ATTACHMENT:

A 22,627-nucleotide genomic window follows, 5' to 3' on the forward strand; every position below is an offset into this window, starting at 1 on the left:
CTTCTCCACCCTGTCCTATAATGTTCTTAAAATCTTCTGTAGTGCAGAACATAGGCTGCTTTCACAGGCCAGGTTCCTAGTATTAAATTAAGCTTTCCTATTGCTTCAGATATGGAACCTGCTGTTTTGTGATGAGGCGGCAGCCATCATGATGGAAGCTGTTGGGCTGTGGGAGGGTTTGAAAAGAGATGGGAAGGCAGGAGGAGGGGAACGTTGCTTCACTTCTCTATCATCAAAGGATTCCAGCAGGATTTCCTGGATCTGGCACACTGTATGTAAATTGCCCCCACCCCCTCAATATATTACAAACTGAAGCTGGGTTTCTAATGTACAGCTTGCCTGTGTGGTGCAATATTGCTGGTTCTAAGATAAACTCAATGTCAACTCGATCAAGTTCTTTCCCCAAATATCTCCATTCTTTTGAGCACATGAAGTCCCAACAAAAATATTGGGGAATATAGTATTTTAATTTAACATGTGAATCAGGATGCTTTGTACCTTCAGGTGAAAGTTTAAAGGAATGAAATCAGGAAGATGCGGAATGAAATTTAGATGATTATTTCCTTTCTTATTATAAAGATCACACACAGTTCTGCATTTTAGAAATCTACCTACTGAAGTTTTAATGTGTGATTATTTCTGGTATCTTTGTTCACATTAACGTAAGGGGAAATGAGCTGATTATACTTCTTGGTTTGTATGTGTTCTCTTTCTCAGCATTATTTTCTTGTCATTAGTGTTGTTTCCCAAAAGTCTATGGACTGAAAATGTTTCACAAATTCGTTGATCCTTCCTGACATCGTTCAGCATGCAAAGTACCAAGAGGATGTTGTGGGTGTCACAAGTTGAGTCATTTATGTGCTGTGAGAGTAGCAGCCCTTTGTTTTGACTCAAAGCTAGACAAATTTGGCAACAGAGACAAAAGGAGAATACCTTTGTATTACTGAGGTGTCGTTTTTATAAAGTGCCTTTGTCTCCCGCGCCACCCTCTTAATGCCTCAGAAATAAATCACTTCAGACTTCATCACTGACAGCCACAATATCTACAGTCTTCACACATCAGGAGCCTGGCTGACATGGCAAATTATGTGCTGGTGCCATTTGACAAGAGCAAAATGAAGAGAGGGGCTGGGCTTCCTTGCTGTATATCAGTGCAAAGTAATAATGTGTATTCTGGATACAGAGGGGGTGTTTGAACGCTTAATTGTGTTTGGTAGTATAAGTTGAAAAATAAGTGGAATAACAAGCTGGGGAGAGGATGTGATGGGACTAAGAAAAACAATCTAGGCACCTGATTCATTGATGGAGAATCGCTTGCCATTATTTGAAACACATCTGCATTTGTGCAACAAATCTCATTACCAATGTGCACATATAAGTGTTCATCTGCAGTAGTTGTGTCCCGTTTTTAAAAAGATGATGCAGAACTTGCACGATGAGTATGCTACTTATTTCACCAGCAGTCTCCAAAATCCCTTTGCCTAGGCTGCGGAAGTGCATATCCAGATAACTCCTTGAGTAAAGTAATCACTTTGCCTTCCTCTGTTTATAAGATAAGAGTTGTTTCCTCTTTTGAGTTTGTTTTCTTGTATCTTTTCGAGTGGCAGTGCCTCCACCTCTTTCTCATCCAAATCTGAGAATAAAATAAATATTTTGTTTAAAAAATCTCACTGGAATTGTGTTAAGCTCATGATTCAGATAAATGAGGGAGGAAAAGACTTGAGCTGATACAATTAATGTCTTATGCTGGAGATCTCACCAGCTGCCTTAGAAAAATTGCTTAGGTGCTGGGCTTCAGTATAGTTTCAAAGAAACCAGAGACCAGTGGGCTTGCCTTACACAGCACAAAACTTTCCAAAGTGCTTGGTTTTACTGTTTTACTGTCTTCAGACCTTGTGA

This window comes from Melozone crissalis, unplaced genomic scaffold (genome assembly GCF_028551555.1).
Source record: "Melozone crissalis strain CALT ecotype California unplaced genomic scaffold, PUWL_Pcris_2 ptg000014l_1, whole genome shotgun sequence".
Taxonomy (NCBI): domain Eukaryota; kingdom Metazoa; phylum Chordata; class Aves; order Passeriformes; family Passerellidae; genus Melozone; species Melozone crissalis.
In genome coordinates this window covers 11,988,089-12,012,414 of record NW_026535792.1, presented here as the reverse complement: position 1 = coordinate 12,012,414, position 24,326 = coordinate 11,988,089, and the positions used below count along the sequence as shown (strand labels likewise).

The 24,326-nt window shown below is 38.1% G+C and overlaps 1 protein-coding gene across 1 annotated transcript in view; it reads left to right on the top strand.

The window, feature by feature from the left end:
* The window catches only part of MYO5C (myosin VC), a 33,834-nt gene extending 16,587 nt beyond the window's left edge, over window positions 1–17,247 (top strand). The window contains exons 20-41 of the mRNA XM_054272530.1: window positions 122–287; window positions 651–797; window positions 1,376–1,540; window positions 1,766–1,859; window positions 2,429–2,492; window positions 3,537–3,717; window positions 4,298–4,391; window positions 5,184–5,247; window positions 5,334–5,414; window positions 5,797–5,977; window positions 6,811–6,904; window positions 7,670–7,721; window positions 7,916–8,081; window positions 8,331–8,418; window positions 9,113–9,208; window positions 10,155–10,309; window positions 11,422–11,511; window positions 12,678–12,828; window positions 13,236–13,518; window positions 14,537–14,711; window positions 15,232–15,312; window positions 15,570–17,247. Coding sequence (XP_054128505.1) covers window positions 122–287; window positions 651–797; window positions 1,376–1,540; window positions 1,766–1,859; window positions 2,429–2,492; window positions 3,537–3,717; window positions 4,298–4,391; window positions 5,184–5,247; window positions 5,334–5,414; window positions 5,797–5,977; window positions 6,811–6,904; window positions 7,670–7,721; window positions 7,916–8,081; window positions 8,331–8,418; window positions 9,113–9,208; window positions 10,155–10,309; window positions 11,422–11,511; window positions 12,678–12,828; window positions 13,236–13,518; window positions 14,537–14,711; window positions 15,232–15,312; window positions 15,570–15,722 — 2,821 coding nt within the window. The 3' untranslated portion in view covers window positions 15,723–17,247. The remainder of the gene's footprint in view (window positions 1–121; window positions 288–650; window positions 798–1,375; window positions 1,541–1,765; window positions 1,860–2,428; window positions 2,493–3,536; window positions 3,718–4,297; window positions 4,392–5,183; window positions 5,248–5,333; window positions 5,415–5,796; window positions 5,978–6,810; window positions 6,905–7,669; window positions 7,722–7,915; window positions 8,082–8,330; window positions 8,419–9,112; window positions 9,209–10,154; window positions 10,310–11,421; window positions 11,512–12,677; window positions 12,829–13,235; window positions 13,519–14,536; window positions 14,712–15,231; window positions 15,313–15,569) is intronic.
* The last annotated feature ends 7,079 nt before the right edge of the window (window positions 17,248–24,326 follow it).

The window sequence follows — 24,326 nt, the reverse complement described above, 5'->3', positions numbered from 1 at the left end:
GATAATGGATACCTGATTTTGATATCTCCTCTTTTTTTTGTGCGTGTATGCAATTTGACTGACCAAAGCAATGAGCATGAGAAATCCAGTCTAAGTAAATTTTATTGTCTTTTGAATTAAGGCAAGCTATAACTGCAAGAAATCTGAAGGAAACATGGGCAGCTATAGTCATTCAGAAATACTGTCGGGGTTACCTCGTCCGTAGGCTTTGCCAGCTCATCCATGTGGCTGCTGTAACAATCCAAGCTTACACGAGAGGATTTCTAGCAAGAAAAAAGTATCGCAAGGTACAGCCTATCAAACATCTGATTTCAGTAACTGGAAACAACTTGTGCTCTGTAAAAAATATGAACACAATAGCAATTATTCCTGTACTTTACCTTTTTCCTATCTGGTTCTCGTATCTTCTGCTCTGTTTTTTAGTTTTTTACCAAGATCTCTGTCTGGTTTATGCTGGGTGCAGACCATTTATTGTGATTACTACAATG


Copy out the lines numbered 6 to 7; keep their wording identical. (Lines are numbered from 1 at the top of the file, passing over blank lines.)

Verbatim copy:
In genome coordinates this window covers 11,988,089-12,012,414 of record NW_026535792.1, presented here as the reverse complement: position 1 = coordinate 12,012,414, position 24,326 = coordinate 11,988,089, and the positions used below count along the sequence as shown (strand labels likewise).

The 24,326-nt window shown below is 38.1% G+C and overlaps 1 protein-coding gene across 1 annotated transcript in view; it reads left to right on the top strand.